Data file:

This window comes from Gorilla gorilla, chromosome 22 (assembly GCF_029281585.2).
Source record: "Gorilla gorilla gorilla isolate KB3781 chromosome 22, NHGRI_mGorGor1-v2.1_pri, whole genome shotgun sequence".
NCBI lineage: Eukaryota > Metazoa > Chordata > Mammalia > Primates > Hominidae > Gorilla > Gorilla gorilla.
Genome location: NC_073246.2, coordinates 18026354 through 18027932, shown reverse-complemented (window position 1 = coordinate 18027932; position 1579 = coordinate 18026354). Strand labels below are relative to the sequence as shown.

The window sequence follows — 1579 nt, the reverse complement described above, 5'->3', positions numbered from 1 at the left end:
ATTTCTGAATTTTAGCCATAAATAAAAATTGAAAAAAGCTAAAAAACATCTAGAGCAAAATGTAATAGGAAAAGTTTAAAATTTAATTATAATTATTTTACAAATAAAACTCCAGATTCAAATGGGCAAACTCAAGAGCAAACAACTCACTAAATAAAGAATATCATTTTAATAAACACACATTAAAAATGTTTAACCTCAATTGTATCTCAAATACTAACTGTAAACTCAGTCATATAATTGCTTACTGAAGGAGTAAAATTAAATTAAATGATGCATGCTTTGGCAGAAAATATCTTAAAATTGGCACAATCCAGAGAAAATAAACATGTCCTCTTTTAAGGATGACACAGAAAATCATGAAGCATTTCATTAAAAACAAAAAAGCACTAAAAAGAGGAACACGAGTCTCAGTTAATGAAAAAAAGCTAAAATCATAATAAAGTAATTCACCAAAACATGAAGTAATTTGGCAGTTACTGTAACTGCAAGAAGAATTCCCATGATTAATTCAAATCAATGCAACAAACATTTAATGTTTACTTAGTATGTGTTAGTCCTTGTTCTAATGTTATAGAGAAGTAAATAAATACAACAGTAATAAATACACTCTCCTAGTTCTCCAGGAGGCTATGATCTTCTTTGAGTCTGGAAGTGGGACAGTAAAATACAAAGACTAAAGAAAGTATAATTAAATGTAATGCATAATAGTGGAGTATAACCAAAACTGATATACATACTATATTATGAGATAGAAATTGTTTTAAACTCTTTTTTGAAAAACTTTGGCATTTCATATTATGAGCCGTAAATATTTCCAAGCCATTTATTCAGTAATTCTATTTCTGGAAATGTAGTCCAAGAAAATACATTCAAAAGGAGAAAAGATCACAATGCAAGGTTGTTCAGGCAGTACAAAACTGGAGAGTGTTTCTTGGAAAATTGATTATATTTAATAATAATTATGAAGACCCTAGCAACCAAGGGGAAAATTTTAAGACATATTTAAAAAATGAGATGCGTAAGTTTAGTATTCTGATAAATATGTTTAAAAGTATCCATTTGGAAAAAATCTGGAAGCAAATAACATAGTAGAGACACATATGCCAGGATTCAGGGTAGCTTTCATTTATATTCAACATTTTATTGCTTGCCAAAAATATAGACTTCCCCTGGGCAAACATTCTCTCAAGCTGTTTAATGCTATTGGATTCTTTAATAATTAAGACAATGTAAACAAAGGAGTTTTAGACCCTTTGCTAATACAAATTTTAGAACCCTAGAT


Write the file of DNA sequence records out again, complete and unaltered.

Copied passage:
This window comes from Gorilla gorilla, chromosome 22 (assembly GCF_029281585.2).
Source record: "Gorilla gorilla gorilla isolate KB3781 chromosome 22, NHGRI_mGorGor1-v2.1_pri, whole genome shotgun sequence".
NCBI lineage: Eukaryota > Metazoa > Chordata > Mammalia > Primates > Hominidae > Gorilla > Gorilla gorilla.
Genome location: NC_073246.2, coordinates 18026354 through 18027932, shown reverse-complemented (window position 1 = coordinate 18027932; position 1579 = coordinate 18026354). Strand labels below are relative to the sequence as shown.

The window sequence follows — 1579 nt, the reverse complement described above, 5'->3', positions numbered from 1 at the left end:
ATTTCTGAATTTTAGCCATAAATAAAAATTGAAAAAAGCTAAAAAACATCTAGAGCAAAATGTAATAGGAAAAGTTTAAAATTTAATTATAATTATTTTACAAATAAAACTCCAGATTCAAATGGGCAAACTCAAGAGCAAACAACTCACTAAATAAAGAATATCATTTTAATAAACACACATTAAAAATGTTTAACCTCAATTGTATCTCAAATACTAACTGTAAACTCAGTCATATAATTGCTTACTGAAGGAGTAAAATTAAATTAAATGATGCATGCTTTGGCAGAAAATATCTTAAAATTGGCACAATCCAGAGAAAATAAACATGTCCTCTTTTAAGGATGACACAGAAAATCATGAAGCATTTCATTAAAAACAAAAAAGCACTAAAAAGAGGAACACGAGTCTCAGTTAATGAAAAAAAGCTAAAATCATAATAAAGTAATTCACCAAAACATGAAGTAATTTGGCAGTTACTGTAACTGCAAGAAGAATTCCCATGATTAATTCAAATCAATGCAACAAACATTTAATGTTTACTTAGTATGTGTTAGTCCTTGTTCTAATGTTATAGAGAAGTAAATAAATACAACAGTAATAAATACACTCTCCTAGTTCTCCAGGAGGCTATGATCTTCTTTGAGTCTGGAAGTGGGACAGTAAAATACAAAGACTAAAGAAAGTATAATTAAATGTAATGCATAATAGTGGAGTATAACCAAAACTGATATACATACTATATTATGAGATAGAAATTGTTTTAAACTCTTTTTTGAAAAACTTTGGCATTTCATATTATGAGCCGTAAATATTTCCAAGCCATTTATTCAGTAATTCTATTTCTGGAAATGTAGTCCAAGAAAATACATTCAAAAGGAGAAAAGATCACAATGCAAGGTTGTTCAGGCAGTACAAAACTGGAGAGTGTTTCTTGGAAAATTGATTATATTTAATAATAATTATGAAGACCCTAGCAACCAAGGGGAAAATTTTAAGACATATTTAAAAAATGAGATGCGTAAGTTTAGTATTCTGATAAATATGTTTAAAAGTATCCATTTGGAAAAAATCTGGAAGCAAATAACATAGTAGAGACACATATGCCAGGATTCAGGGTAGCTTTCATTTATATTCAACATTTTATTGCTTGCCAAAAATATAGACTTCCCCTGGGCAAACATTCTCTCAAGCTGTTTAATGCTATTGGATTCTTTAATAATTAAGACAATGTAAACAAAGGAGTTTTAGACCCTTTGCTAATACAAATTTTAGAACCCTAGAT